Seahawks celebrate unsung heroes with Pregame Huddle

The Seattle Seahawks launch a virtual pregame experience that invites members of the community—from first responders to essential workers to cancer survivors—to share their stories and interact with the team in the players’ tunnel on gameday.

In this season like no other – the NFL is back. And while teams like the Seahawks might be playing in empty stadiums for now due to COVID-19, they’re finding new and innovative ways to connect with their fans like never before.

This fall, the Seahawks launched an experience called the Pregame Huddle, which uses Microsoft Teams to help fans get closer to the action virtually—all via a Surface Hub located at the end of the player tunnel. A select group of community members is invited to be part of the experience, hosted by Seahawks gameday emcee and radio host Gee Scott, where they can interact with the team, see pre-game videos, and watch the players warm up.

Tyler Ott, #69 for the Seattle Seahawks, waves to fans from the Black Future Co-Op Fund on the Surface Hub outside the player tunnel.

Any sense of normalcy and enjoying some routine is so valuable right now. Football Sunday and the Seahawks are providing that for me.

Salina Lyons, lifelong Seahawks fan and cancer patient on the Pregame Huddle

When the Seahawks partnered with Microsoft to make the Pregame Huddle a reality, both organizations agreed that it was vital to celebrate local community heroes by offering them this kind of unprecedented on-field access to the team—not just so they could meet their favorite players, but also so they could share their own stories and talk about the important work they’re doing in the community.

Over the course of the season, the Seahawks have been inviting leaders from Black and Latinx community organizations, cancer survivors, first responders, essential workers, military service members, representatives from charities that the players support, and beyond.

This is very much a part of the ethos of the team, says Jeff Richards, VP of Marketing and Community Engagement for the Seahawks—and it stems from how owner Paul Allen sees the role of the team. “We need to be a good neighbor and address need,” says Richards. “We have to provide hope and inspiration and bring people together. That’s a huge piece of what we do.”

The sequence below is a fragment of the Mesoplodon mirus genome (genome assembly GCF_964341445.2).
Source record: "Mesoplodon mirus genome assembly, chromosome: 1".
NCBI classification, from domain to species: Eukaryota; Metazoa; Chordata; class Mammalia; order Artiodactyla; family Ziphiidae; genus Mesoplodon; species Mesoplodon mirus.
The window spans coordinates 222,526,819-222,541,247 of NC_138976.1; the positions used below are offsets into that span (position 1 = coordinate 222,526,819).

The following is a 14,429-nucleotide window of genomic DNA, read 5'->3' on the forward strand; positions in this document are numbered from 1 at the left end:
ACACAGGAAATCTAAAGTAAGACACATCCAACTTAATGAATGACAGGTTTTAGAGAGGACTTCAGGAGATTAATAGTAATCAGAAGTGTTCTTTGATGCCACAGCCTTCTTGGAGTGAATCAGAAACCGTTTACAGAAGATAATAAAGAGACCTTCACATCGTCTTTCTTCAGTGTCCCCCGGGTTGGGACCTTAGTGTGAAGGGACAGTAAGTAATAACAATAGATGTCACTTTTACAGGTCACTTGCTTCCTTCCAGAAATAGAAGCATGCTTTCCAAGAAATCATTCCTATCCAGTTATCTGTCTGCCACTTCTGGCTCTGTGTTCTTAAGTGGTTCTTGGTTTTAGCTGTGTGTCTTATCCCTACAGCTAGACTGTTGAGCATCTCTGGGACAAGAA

To that end, the Pregame Huddle is as much about building community and a sense of excitement for Seahawks fans as it is about doing the same for the players. The virtual events are an opportunity for them to form a deeper connection with the community in which they play. And for all of them, it’s a moment that transcends the many challenges of 2020.

Russel Wilson, quarterback for the Seahawks, runs onto the field at a home game in an empty CenturyLink Field.

“The excitement level and the energy and the connection with the people of this area has been unique and extraordinary.”

- Pete Carroll, head coach, Seattle Seahawks

In press conferences this season, Pete Carroll and Russell Wilson have both talked about the importance of the fan connection. It’s not just about giving the players that famed hometown advantage. It’s also a part of what makes being a player so rewarding. Richards notes that the Pregame Huddle has helped fill that void. “I can’t tell you how much the players miss that fun interaction on gameday. It’s part of their routine,” he says. “The feedback from the players is that this is so cool. It’s helped fill this hole … From guys like KJ Wright who’ve been here for a decade to the rookies—they say how great it is to have that connection. There are no fans like the 12s.”

Two players from the Seahawks wave to fans during a Pregame Huddle on the Surface Hub outside the player tunnel.

Perhaps the biggest surprise is how much technology has actually fostered a deeper connection with the Seattle community this season. At the beginning of the season, Richards says he couldn’t wait for things to go back to “normal.” But in the last month or two, he’s started to see how this technology is very much here to stay beyond 2020.

“It opens up possibilities we couldn’t have seen before,” he says. “We can reach fans overseas, put on football skills clinics all over the world, and visit students in schools or kids in hospitals who can’t visit the stadium on gameday … Tools like Microsoft Teams allow us to reach more fans in a more meaningful way.”